In Egypt, Erdogan Says Recognizing Palestine an 'Obligation'إقرأ هذا الخبر بالعربية
Turkish Prime Minister Recep Tayyip Erdogan, a fervent critic of Israel, said in Egypt Tuesday recognition of a Palestinian state is not an option but an "obligation."
Addressing Arab foreign ministers as he kicked off a three-nation Arab Spring tour, the Turkish premier also said governments should not use force to repress the legitimate demands of their people.
And he reiterated that strained ties with Israel will not improve unless the Jewish state apologizes over the death of nine Turks killed in a raid on an aid flotilla that tried to break the Israeli-imposed blockade of Gaza.
"Recognizing the Palestinian state is not an option, it is an obligation," Erdogan said at Arab League headquarters in Cairo, as the Palestinians seek support for a U.N. membership bid they plan to launch next week.
"Before the end of this year we will see Palestine at the United Nations in a very different situation," he said. "It is time for the flag of Palestine to be hoisted at the United Nations."
The Palestinians are preparing to submit a formal request to become the 194th member of the United Nations when the General Assembly begins its meetings on September 20, despite U.S. and Israeli opposition.
The Palestinian bid has triggered controversy.
U.S. President Barack Obama on Monday said it was a "distraction" that would not result in viable statehood while Russia said it will back the Palestinians as the European Union remains divided.
Late on Monday, a small group of Arab foreign ministers led by Qatar's top diplomat agreed to marshal support for the Palestinian bid.
Qatari Foreign Minister Sheikh Hamad bin Jassem al-Thani said as he chaired Tuesday's Arab League meeting that the Palestinian cause "is the main challenge" facing the 22-member bloc.
"We thank all the countries that have recognized the Palestinian state and we look forward to (further) support for the Palestinian bid for U.N. membership," Sheikh Hamad said.
Some 127 countries recognized Palestine as an independent state and the Palestinians hope to garner more than 160 votes at the General Assembly for their cause and would not spare an effort to seek full U.N. membership.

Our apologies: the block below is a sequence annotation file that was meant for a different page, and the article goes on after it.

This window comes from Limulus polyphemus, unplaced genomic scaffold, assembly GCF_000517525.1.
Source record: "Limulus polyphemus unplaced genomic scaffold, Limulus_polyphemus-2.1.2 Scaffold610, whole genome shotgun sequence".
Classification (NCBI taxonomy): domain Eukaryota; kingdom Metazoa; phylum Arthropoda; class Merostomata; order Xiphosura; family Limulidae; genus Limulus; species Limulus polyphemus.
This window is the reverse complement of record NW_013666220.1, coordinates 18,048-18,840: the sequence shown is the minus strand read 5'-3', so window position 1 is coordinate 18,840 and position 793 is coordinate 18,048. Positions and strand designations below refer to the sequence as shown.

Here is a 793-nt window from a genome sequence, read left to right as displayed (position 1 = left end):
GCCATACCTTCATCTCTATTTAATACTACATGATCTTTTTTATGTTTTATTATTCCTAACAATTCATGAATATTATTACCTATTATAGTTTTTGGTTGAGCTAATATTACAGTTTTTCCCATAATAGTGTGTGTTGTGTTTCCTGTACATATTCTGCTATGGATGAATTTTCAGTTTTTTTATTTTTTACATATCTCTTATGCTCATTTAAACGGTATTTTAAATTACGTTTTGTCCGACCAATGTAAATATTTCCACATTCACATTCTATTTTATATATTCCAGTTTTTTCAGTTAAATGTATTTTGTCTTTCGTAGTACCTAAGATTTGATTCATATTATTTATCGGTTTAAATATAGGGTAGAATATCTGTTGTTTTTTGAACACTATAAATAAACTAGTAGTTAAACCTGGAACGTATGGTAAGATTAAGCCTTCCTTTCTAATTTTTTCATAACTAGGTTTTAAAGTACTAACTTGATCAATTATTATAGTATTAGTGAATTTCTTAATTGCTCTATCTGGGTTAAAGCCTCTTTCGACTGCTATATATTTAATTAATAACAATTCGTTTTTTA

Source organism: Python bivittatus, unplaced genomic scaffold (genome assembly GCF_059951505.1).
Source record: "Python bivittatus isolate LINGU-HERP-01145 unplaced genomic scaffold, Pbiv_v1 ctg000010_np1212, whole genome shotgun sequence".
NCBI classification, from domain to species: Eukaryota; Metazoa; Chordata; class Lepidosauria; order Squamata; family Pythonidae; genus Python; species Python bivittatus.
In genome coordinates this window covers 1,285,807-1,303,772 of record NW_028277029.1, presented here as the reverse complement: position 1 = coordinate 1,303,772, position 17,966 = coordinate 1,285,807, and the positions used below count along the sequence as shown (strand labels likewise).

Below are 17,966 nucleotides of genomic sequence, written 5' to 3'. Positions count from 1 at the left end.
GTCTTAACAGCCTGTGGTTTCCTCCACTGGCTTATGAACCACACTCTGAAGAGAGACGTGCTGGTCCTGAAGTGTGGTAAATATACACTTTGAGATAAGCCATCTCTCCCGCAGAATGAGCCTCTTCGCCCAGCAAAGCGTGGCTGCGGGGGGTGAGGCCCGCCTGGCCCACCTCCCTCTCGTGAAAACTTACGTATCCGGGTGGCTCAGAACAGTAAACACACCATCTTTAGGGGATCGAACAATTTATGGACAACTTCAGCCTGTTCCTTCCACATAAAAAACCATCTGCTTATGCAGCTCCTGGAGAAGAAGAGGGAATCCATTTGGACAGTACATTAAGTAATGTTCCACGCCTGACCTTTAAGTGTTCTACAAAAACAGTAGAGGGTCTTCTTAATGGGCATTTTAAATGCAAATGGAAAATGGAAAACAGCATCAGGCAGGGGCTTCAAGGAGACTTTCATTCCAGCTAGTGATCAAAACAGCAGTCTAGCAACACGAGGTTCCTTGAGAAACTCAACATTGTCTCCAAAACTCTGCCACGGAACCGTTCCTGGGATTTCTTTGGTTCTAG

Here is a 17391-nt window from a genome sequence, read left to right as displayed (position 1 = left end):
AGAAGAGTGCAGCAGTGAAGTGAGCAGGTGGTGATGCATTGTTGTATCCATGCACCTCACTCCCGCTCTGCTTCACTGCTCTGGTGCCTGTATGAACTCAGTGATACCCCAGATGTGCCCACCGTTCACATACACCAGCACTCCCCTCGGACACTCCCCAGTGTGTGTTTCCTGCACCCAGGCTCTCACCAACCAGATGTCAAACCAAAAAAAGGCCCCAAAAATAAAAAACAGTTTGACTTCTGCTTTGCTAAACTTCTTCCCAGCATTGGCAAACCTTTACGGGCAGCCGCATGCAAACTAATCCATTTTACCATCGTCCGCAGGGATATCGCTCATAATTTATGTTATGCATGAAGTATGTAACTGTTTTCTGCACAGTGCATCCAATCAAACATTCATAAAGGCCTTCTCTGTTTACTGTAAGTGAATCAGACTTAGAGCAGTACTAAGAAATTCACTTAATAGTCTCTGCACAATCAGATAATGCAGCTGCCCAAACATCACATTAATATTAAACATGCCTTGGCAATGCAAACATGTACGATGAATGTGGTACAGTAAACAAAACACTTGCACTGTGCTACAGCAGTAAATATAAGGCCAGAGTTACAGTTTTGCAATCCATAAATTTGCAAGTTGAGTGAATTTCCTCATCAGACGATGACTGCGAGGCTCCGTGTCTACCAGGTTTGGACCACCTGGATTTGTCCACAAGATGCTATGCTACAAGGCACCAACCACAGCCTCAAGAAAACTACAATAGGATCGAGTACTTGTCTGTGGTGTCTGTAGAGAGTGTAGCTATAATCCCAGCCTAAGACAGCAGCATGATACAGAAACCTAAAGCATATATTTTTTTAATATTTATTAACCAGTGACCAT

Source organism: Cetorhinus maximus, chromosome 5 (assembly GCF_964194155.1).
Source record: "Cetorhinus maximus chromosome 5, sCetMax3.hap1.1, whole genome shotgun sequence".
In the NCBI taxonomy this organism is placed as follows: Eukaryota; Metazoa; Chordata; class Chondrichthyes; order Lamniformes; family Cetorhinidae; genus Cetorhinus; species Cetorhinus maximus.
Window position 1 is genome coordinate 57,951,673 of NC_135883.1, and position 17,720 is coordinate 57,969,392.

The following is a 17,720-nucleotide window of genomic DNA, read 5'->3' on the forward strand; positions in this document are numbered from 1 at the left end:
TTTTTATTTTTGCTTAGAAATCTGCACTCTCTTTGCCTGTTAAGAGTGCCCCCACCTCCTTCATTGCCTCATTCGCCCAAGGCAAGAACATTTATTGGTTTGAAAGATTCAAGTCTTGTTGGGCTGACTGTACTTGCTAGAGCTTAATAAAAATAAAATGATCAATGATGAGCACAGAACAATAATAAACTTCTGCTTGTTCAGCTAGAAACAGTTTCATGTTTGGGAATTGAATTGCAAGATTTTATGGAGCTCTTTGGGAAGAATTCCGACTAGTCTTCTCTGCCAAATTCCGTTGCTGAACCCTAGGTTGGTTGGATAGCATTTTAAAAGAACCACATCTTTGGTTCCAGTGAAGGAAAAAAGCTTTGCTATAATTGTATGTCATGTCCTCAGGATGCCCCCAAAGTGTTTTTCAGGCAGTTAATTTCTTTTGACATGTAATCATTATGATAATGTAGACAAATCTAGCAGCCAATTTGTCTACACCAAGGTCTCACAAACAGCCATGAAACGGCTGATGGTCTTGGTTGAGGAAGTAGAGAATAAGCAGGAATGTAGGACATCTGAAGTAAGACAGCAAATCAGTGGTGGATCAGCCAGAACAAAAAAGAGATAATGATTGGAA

Arab League chief Nabil al-Arabi said Monday "consultations and communications will continue in order to reach the goal" of Palestinian U.N. membership.
Erdogan, a staunch supporter of the Palestinian cause who has become a strident critic of longtime ally Israel, said Turkey and the Arabs must "work hand in hand with our Palestinian brothers."
"The Palestinian cause is the cause of human dignity," said Erdogan.
Turning to Israel, Erdogan said: "It is out of the question for Turkey to normalize ties with Israel" unless it apologizes for last year's deadly flotilla raid, pays compensation and lifts a blockade imposed on Gaza.
"Israel sees itself above the law," he said, accusing the Jewish state of "turning a deaf ear" to Turkey's demands.
Earlier this month Ankara expelled the Israeli ambassador and suspended all military ties and defense trade over Israel's refusal to apologize for the flotilla raid, in which nine Turks were killed.
Much admired on the Arab street, Erdogan is on an Arab Spring tour of Egypt, Tunisia and Libya where pro-democracy uprisings unseated veteran autocratic leaders.
About 3,000 people greeted him at Cairo airport when he arrived late Monday with his wife, children, six cabinet ministers and a huge business delegation to bolster ties with the most populous Arab nation.
On Tuesday he said at the Arab League that "the legitimate demands of the people cannot be repressed with force and in blood," in reference to the uprisings that swept Tunisia, Egypt and Libya and continue to rock Syria.
"Freedom and democracy and human rights must be a united slogan for the future of our people," he said.
Erdogan's visit to Cairo is his first since the ouster of veteran president Hosni Mubarak in February and he was to meet some of the young activists who spearheaded the popular uprising as well as the new authorities.